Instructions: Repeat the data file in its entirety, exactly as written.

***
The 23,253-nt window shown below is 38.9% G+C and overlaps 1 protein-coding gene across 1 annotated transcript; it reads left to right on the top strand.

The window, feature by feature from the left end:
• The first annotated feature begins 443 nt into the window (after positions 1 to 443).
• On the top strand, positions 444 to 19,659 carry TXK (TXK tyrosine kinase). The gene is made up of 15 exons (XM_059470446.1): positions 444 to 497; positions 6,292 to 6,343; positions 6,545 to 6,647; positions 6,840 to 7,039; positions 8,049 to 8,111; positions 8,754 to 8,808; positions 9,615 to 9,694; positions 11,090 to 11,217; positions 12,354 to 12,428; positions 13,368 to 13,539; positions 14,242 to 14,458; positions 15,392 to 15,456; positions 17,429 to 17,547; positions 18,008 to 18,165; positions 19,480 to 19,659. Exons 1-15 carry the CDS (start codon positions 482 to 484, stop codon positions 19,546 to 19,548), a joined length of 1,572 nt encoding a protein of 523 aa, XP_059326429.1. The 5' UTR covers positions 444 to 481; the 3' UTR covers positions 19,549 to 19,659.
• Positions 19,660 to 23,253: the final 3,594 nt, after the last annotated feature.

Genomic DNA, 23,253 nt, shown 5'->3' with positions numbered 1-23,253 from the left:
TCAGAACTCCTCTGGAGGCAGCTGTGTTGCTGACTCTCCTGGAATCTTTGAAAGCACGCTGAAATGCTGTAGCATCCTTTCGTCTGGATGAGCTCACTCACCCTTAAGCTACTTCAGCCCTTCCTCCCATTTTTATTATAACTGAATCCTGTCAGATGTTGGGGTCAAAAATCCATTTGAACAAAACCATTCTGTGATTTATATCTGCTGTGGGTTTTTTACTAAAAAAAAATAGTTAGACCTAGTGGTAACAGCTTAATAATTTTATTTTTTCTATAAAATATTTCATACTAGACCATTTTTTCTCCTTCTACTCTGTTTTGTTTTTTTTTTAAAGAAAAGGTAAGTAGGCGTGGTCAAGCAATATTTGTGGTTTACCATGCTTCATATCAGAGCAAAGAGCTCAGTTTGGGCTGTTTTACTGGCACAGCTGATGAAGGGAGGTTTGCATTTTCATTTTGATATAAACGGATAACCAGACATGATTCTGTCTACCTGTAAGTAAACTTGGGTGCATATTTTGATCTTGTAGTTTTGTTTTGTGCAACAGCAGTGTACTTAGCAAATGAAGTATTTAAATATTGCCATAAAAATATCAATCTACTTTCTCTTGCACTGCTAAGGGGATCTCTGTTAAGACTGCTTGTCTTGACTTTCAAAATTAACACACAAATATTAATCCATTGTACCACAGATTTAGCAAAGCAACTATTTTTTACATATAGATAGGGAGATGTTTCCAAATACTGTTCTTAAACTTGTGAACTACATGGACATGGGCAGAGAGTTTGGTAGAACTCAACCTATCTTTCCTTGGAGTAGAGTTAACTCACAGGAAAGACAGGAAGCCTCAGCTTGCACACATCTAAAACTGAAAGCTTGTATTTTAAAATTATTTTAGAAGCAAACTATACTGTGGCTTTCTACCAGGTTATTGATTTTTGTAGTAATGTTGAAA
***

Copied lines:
The 23,253-nt window shown below is 38.9% G+C and overlaps 1 protein-coding gene across 1 annotated transcript; it reads left to right on the top strand.

The window, feature by feature from the left end:
• The first annotated feature begins 443 nt into the window (after positions 1 to 443).
• On the top strand, positions 444 to 19,659 carry TXK (TXK tyrosine kinase). The gene is made up of 15 exons (XM_059470446.1): positions 444 to 497; positions 6,292 to 6,343; positions 6,545 to 6,647; positions 6,840 to 7,039; positions 8,049 to 8,111; positions 8,754 to 8,808; positions 9,615 to 9,694; positions 11,090 to 11,217; positions 12,354 to 12,428; positions 13,368 to 13,539; positions 14,242 to 14,458; positions 15,392 to 15,456; positions 17,429 to 17,547; positions 18,008 to 18,165; positions 19,480 to 19,659. Exons 1-15 carry the CDS (start codon positions 482 to 484, stop codon positions 19,546 to 19,548), a joined length of 1,572 nt encoding a protein of 523 aa, XP_059326429.1. The 5' UTR covers positions 444 to 481; the 3' UTR covers positions 19,549 to 19,659.
• Positions 19,660 to 23,253: the final 3,594 nt, after the last annotated feature.

Genomic DNA, 23,253 nt, shown 5'->3' with positions numbered 1-23,253 from the left:
TCAGAACTCCTCTGGAGGCAGCTGTGTTGCTGACTCTCCTGGAATCTTTGAAAGCACGCTGAAATGCTGTAGCATCCTTTCGTCTGGATGAGCTCACTCACCCTTAAGCTACTTCAGCCCTTCCTCCCATTTTTATTATAACTGAATCCTGTCAGATGTTGGGGTCAAAAATCCATTTGAACAAAACCATTCTGTGATTTATATCTGCTGTGGGTTTTTTACTAAAAAAAAATAGTTAGACCTAGTGGTAACAGCTTAATAATTTTATTTTTTCTATAAAATATTTCATACTAGACCATTTTTTCTCCTTCTACTCTGTTTTGTTTTTTTTTTAAAGAAAAGGTAAGTAGGCGTGGTCAAGCAATATTTGTGGTTTACCATGCTTCATATCAGAGCAAAGAGCTCAGTTTGGGCTGTTTTACTGGCACAGCTGATGAAGGGAGGTTTGCATTTTCATTTTGATATAAACGGATAACCAGACATGATTCTGTCTACCTGTAAGTAAACTTGGGTGCATATTTTGATCTTGTAGTTTTGTTTTGTGCAACAGCAGTGTACTTAGCAAATGAAGTATTTAAATATTGCCATAAAAATATCAATCTACTTTCTCTTGCACTGCTAAGGGGATCTCTGTTAAGACTGCTTGTCTTGACTTTCAAAATTAACACACAAATATTAATCCATTGTACCACAGATTTAGCAAAGCAACTATTTTTTACATATAGATAGGGAGATGTTTCCAAATACTGTTCTTAAACTTGTGAACTACATGGACATGGGCAGAGAGTTTGGTAGAACTCAACCTATCTTTCCTTGGAGTAGAGTTAACTCACAGGAAAGACAGGAAGCCTCAGCTTGCACACATCTAAAACTGAAAGCTTGTATTTTAAAATTATTTTAGAAGCAAACTATACTGTGGCTTTCTACCAGGTTATTGATTTTTGTAGTAATGTTGAAA